With market conditions so favorable, most owners have decided to hang on and watch their property values keep moving higher. But a hold-forever strategy may not be the right thing for everyone. In this post, we discuss options for owner-users approaching retirement.
To be sure, today’s industrial property owners are in an enviable position.
The owner-user real estate model has been thriving for decades. Business owners looking to control their occupancy and build their own real estate portfolios have done quite well through the years.
A colleague of ours recently told us that he sold his first industrial building in Anaheim to a user back in 1978 for a whopping $27 per square foot. That same building today, which is still in good condition by the way, is worth approximately $275 per square foot. Even after adjusting for inflation, the return on the buyer’s original 20% down payment was nothing short of astronomical.
There are literally thousands of owner-user success stories like that one, but you don’t have to have purchased a property in the 1970’s to make the list. Those who purchased their industrial properties as recently as 2011 have seen their property’s value more than double. And prices are way ahead of the previous market peak and still moving higher in what is now the longest bull market in US history in both commercial real estate and the US economy.
That means even those whose property value fell by 40% or more during the Great Recession have seen their paper losses turn into handsome potential gains, which makes quite a case for the benefits of a long term perspective.
That said, the length of the current up-cycle is a growing concern for those who are sitting on piles of unrealized equity and are nearing retirement age. Even though market metrics still look solid going forward, it makes good sense to at least consider taking some chips off the table. We talk to owner users every day who like the idea of riding off into the sunset with a huge bankroll, but refuse to do so because they are either tax averse or don’t know what else to do with the money if they cashed out.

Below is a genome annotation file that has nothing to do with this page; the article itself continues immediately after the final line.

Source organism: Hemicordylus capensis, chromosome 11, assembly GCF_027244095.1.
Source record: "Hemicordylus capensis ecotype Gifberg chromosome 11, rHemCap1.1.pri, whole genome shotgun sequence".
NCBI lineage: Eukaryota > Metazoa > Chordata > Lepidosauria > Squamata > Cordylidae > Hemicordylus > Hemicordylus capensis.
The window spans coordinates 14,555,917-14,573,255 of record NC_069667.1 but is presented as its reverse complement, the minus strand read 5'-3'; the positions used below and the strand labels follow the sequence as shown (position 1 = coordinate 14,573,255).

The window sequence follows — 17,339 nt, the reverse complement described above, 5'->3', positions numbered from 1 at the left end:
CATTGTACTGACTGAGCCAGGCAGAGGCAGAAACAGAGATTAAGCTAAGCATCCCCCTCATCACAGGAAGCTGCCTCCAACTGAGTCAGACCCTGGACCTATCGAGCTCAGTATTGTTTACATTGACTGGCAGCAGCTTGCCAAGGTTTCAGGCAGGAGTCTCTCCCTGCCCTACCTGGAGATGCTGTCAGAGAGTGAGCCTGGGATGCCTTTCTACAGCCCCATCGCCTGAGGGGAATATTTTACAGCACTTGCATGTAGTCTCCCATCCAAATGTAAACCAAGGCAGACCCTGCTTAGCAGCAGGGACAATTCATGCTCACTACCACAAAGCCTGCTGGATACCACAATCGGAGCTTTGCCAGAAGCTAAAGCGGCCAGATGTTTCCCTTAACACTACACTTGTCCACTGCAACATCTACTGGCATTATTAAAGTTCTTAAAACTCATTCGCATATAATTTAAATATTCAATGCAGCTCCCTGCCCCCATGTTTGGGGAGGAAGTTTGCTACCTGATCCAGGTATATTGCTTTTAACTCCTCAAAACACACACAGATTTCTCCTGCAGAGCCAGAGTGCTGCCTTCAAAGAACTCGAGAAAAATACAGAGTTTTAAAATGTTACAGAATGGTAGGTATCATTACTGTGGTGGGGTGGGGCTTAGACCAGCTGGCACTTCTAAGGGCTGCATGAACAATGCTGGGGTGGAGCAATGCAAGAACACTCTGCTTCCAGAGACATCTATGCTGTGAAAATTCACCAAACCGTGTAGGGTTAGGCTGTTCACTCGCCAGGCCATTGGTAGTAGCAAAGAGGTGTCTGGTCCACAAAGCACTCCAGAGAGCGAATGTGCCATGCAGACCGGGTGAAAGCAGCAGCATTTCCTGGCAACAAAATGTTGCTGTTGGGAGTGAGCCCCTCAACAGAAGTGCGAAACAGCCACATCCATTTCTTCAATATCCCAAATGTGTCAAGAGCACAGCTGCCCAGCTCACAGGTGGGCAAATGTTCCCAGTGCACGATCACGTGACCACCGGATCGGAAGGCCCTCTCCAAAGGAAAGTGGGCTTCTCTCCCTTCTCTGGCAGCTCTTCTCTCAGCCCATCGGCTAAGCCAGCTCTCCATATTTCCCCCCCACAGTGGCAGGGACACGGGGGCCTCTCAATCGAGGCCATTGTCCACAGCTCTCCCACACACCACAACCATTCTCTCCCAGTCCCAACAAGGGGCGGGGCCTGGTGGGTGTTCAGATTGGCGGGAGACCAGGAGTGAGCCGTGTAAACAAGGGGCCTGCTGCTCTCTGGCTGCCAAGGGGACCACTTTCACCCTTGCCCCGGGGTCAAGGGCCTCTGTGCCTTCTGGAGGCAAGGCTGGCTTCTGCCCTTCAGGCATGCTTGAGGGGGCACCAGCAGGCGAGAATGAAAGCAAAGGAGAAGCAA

Many of them decide to lease their buildings out for income, which at today’s lease rates can be a good option. But, holding the property entails leasing risk like vacancy, tenant default, management problems, deferred maintenance costs and functional obsolescence, along with the risk of a market pricing correction.
Other owner users may be ready to access their equity by selling, but still want to operate their business without moving. A sale-leaseback transaction with a third-party investor is a good option in these circumstances. The owner user eliminates the risk of ongoing ownership, but continues to operate his business in a property that suits his needs. For the more tax averse owners, they can trade into another income property, presumably with a risk profile that reflects their retirement plan.
It costs nothing to stay informed, but it could be very expensive if you don’t. If you are an owner user planning for your years of well-deserved retirement, we welcome the opportunity to share how others in your position are doing the same. Just give us a call. We are here to help.